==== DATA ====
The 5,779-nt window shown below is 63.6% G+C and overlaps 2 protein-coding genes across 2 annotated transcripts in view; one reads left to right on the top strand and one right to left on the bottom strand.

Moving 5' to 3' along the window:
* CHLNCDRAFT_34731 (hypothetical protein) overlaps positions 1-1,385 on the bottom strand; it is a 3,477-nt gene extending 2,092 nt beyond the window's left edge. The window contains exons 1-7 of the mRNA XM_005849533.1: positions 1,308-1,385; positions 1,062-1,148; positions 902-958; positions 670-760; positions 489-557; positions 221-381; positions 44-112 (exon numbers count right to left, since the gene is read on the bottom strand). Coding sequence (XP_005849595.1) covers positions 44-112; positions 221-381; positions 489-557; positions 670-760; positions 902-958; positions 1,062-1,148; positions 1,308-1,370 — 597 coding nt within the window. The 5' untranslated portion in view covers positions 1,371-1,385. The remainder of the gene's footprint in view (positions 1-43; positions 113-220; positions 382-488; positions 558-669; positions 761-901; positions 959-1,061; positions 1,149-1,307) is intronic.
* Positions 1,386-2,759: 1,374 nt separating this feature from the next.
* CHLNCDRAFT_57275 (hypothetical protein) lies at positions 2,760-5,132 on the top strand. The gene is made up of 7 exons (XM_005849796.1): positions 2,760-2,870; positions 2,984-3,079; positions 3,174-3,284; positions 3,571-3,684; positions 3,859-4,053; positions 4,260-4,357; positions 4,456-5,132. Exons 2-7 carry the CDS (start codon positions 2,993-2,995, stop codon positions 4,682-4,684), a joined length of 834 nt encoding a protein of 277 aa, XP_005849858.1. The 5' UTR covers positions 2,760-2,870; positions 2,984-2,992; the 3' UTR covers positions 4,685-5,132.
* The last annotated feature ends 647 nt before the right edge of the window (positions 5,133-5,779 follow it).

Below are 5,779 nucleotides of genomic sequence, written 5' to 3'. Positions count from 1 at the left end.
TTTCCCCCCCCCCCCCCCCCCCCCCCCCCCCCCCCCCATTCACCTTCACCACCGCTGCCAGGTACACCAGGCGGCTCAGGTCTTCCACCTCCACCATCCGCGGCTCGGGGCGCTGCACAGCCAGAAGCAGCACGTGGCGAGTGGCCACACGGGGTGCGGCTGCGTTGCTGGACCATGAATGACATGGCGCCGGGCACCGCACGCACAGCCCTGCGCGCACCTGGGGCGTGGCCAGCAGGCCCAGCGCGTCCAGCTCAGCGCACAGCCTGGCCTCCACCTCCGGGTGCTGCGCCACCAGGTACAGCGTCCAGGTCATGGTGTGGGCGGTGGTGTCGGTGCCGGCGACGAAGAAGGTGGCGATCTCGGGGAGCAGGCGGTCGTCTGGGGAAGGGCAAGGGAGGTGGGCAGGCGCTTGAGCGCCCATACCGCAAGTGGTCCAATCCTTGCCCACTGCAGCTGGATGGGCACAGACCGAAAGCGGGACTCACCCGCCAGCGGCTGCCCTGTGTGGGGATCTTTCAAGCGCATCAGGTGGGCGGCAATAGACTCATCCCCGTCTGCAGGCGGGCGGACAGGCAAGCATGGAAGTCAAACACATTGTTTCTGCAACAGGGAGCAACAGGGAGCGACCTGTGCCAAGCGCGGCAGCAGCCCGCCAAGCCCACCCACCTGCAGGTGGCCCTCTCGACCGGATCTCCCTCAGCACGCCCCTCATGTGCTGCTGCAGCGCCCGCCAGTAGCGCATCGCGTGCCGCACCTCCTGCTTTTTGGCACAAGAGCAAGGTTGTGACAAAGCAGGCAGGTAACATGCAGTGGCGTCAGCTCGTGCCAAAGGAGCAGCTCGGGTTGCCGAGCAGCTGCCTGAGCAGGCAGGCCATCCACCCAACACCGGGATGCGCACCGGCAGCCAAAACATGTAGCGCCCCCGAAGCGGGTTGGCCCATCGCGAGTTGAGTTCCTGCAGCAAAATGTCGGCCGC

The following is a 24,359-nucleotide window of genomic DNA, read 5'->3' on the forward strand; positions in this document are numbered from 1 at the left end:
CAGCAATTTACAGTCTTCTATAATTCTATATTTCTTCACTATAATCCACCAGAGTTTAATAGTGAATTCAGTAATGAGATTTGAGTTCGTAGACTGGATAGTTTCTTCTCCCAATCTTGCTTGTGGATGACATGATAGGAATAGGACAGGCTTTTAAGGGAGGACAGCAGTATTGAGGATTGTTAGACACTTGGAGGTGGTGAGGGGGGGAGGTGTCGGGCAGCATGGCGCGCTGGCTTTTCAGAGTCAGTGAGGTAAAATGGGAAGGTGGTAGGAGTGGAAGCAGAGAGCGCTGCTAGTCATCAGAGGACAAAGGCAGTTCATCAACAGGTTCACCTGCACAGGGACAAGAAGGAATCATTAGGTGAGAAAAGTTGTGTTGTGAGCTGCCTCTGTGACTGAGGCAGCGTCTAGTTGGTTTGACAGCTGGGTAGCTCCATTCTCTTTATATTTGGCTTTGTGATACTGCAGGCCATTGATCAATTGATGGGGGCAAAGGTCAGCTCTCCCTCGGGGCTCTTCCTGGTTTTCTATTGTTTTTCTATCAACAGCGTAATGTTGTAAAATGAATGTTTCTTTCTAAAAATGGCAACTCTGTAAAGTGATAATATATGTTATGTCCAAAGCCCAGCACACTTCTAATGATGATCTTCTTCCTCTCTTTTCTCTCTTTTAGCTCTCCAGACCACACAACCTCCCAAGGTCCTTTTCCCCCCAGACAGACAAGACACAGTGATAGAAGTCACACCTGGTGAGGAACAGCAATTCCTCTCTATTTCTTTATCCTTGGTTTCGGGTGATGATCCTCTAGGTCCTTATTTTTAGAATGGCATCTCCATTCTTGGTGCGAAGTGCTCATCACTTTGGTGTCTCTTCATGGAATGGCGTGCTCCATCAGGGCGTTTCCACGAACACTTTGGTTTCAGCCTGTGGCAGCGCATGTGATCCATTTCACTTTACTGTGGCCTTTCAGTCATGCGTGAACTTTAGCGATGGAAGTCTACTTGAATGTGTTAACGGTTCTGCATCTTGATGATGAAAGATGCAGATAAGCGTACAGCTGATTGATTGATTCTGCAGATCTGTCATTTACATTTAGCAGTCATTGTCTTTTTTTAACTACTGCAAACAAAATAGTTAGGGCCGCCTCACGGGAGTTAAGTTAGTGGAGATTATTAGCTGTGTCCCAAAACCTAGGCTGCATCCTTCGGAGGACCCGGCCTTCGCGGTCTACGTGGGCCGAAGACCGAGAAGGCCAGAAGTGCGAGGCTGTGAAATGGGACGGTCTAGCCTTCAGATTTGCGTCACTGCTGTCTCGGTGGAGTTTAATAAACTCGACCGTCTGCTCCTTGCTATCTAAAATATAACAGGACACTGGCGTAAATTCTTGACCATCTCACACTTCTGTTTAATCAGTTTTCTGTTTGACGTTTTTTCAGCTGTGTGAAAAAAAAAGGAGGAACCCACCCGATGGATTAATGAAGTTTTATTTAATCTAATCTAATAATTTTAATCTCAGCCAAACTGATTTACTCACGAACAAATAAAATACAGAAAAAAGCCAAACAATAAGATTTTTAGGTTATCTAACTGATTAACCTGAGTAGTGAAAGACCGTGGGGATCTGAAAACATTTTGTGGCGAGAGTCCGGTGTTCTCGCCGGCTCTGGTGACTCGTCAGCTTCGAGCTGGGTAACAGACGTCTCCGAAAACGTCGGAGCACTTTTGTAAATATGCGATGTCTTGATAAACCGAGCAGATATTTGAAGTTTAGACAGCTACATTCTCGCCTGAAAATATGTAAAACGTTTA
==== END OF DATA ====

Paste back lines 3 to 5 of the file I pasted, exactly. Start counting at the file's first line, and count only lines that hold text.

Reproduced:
* CHLNCDRAFT_34731 (hypothetical protein) overlaps positions 1-1,385 on the bottom strand; it is a 3,477-nt gene extending 2,092 nt beyond the window's left edge. The window contains exons 1-7 of the mRNA XM_005849533.1: positions 1,308-1,385; positions 1,062-1,148; positions 902-958; positions 670-760; positions 489-557; positions 221-381; positions 44-112 (exon numbers count right to left, since the gene is read on the bottom strand). Coding sequence (XP_005849595.1) covers positions 44-112; positions 221-381; positions 489-557; positions 670-760; positions 902-958; positions 1,062-1,148; positions 1,308-1,370 — 597 coding nt within the window. The 5' untranslated portion in view covers positions 1,371-1,385. The remainder of the gene's footprint in view (positions 1-43; positions 113-220; positions 382-488; positions 558-669; positions 761-901; positions 959-1,061; positions 1,149-1,307) is intronic.
* Positions 1,386-2,759: 1,374 nt separating this feature from the next.
* CHLNCDRAFT_57275 (hypothetical protein) lies at positions 2,760-5,132 on the top strand. The gene is made up of 7 exons (XM_005849796.1): positions 2,760-2,870; positions 2,984-3,079; positions 3,174-3,284; positions 3,571-3,684; positions 3,859-4,053; positions 4,260-4,357; positions 4,456-5,132. Exons 2-7 carry the CDS (start codon positions 2,993-2,995, stop codon positions 4,682-4,684), a joined length of 834 nt encoding a protein of 277 aa, XP_005849858.1. The 5' UTR covers positions 2,760-2,870; positions 2,984-2,992; the 3' UTR covers positions 4,685-5,132.